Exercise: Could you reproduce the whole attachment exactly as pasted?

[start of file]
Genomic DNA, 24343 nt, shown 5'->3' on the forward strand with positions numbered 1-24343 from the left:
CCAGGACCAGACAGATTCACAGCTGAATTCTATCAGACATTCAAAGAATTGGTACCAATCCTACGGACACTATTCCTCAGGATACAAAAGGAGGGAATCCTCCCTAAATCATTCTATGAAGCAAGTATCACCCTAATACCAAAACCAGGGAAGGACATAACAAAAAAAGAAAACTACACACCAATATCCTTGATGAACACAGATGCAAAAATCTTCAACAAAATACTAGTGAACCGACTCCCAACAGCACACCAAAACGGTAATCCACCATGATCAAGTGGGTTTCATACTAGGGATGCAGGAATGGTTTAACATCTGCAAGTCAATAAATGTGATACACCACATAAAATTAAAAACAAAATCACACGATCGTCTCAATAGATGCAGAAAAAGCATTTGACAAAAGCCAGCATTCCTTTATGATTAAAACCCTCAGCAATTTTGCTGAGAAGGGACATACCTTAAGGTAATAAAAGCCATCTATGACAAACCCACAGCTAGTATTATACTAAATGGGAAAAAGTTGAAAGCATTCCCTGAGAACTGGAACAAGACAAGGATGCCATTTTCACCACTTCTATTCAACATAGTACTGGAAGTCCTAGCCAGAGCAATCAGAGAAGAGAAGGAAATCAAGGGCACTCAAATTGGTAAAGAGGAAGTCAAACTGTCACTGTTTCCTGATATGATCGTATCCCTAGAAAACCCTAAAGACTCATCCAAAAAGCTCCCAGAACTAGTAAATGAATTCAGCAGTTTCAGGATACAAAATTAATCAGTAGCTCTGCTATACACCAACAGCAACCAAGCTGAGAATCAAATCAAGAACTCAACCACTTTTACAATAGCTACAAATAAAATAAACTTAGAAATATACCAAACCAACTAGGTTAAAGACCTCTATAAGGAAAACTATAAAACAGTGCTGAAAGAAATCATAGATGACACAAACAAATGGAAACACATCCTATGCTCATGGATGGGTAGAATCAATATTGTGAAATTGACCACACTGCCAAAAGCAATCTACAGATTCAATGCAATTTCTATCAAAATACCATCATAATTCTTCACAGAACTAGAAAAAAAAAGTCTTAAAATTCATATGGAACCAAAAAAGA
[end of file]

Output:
Genomic DNA, 24343 nt, shown 5'->3' on the forward strand with positions numbered 1-24343 from the left:
CCAGGACCAGACAGATTCACAGCTGAATTCTATCAGACATTCAAAGAATTGGTACCAATCCTACGGACACTATTCCTCAGGATACAAAAGGAGGGAATCCTCCCTAAATCATTCTATGAAGCAAGTATCACCCTAATACCAAAACCAGGGAAGGACATAACAAAAAAAGAAAACTACACACCAATATCCTTGATGAACACAGATGCAAAAATCTTCAACAAAATACTAGTGAACCGACTCCCAACAGCACACCAAAACGGTAATCCACCATGATCAAGTGGGTTTCATACTAGGGATGCAGGAATGGTTTAACATCTGCAAGTCAATAAATGTGATACACCACATAAAATTAAAAACAAAATCACACGATCGTCTCAATAGATGCAGAAAAAGCATTTGACAAAAGCCAGCATTCCTTTATGATTAAAACCCTCAGCAATTTTGCTGAGAAGGGACATACCTTAAGGTAATAAAAGCCATCTATGACAAACCCACAGCTAGTATTATACTAAATGGGAAAAAGTTGAAAGCATTCCCTGAGAACTGGAACAAGACAAGGATGCCATTTTCACCACTTCTATTCAACATAGTACTGGAAGTCCTAGCCAGAGCAATCAGAGAAGAGAAGGAAATCAAGGGCACTCAAATTGGTAAAGAGGAAGTCAAACTGTCACTGTTTCCTGATATGATCGTATCCCTAGAAAACCCTAAAGACTCATCCAAAAAGCTCCCAGAACTAGTAAATGAATTCAGCAGTTTCAGGATACAAAATTAATCAGTAGCTCTGCTATACACCAACAGCAACCAAGCTGAGAATCAAATCAAGAACTCAACCACTTTTACAATAGCTACAAATAAAATAAACTTAGAAATATACCAAACCAACTAGGTTAAAGACCTCTATAAGGAAAACTATAAAACAGTGCTGAAAGAAATCATAGATGACACAAACAAATGGAAACACATCCTATGCTCATGGATGGGTAGAATCAATATTGTGAAATTGACCACACTGCCAAAAGCAATCTACAGATTCAATGCAATTTCTATCAAAATACCATCATAATTCTTCACAGAACTAGAAAAAAAAAGTCTTAAAATTCATATGGAACCAAAAAAGA